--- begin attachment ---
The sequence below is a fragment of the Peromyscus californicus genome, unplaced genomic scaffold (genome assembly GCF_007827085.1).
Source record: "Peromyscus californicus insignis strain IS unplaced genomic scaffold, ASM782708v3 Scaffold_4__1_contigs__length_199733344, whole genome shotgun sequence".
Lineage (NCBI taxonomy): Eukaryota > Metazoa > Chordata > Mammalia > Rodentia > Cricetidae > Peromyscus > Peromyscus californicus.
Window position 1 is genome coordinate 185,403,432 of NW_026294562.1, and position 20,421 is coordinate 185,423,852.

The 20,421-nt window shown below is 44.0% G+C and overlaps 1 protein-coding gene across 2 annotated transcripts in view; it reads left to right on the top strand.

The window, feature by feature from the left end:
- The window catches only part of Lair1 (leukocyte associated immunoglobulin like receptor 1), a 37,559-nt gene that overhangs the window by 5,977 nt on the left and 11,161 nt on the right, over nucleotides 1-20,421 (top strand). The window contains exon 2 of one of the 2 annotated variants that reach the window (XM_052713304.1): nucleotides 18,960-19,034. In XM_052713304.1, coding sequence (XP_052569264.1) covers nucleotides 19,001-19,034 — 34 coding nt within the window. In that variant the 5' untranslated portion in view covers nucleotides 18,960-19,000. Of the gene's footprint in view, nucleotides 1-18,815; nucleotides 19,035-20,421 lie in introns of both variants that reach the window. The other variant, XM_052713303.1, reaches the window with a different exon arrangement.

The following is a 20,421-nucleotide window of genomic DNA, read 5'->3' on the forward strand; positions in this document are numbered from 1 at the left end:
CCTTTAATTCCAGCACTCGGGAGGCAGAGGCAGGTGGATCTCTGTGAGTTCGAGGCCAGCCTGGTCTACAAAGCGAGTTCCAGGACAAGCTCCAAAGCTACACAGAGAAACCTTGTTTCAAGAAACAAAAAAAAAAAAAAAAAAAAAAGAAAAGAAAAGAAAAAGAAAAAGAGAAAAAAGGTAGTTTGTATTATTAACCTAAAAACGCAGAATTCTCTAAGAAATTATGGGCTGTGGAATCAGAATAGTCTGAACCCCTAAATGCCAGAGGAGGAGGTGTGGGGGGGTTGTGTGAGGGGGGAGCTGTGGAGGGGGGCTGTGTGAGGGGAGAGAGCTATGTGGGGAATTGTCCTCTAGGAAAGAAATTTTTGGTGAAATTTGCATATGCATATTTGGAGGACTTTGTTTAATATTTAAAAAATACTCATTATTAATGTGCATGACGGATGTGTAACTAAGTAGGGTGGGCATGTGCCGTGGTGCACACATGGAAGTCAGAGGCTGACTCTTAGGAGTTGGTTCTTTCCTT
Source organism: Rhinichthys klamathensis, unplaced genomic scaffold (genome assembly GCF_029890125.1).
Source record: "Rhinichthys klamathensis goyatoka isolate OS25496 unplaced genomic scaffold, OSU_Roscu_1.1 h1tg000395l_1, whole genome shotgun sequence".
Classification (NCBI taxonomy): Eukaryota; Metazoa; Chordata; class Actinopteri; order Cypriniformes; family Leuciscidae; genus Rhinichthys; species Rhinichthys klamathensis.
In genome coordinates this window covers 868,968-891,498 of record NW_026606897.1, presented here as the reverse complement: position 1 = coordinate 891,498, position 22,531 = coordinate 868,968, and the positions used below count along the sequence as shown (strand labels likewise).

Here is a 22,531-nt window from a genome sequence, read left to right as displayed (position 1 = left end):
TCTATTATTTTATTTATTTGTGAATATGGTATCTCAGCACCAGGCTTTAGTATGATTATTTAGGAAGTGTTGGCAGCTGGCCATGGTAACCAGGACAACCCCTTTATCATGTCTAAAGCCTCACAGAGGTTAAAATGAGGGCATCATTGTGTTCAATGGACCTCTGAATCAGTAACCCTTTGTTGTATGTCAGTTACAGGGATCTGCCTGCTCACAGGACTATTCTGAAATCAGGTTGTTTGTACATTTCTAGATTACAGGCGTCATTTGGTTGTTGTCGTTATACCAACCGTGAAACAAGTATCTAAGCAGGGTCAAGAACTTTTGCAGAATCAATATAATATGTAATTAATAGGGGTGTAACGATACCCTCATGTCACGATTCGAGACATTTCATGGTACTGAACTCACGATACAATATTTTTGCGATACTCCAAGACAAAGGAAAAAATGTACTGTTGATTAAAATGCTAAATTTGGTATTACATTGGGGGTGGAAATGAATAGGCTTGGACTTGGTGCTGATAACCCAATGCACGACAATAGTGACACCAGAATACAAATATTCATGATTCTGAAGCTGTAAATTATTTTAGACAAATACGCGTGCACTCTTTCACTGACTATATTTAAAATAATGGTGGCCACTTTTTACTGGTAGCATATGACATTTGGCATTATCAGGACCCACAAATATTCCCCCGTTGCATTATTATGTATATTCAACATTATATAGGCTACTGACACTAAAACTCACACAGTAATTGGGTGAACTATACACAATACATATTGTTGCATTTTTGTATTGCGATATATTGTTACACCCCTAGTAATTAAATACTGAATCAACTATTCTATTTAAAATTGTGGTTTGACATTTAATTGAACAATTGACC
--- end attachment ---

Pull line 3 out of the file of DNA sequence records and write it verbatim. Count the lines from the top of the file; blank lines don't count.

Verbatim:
Lineage (NCBI taxonomy): Eukaryota > Metazoa > Chordata > Mammalia > Rodentia > Cricetidae > Peromyscus > Peromyscus californicus.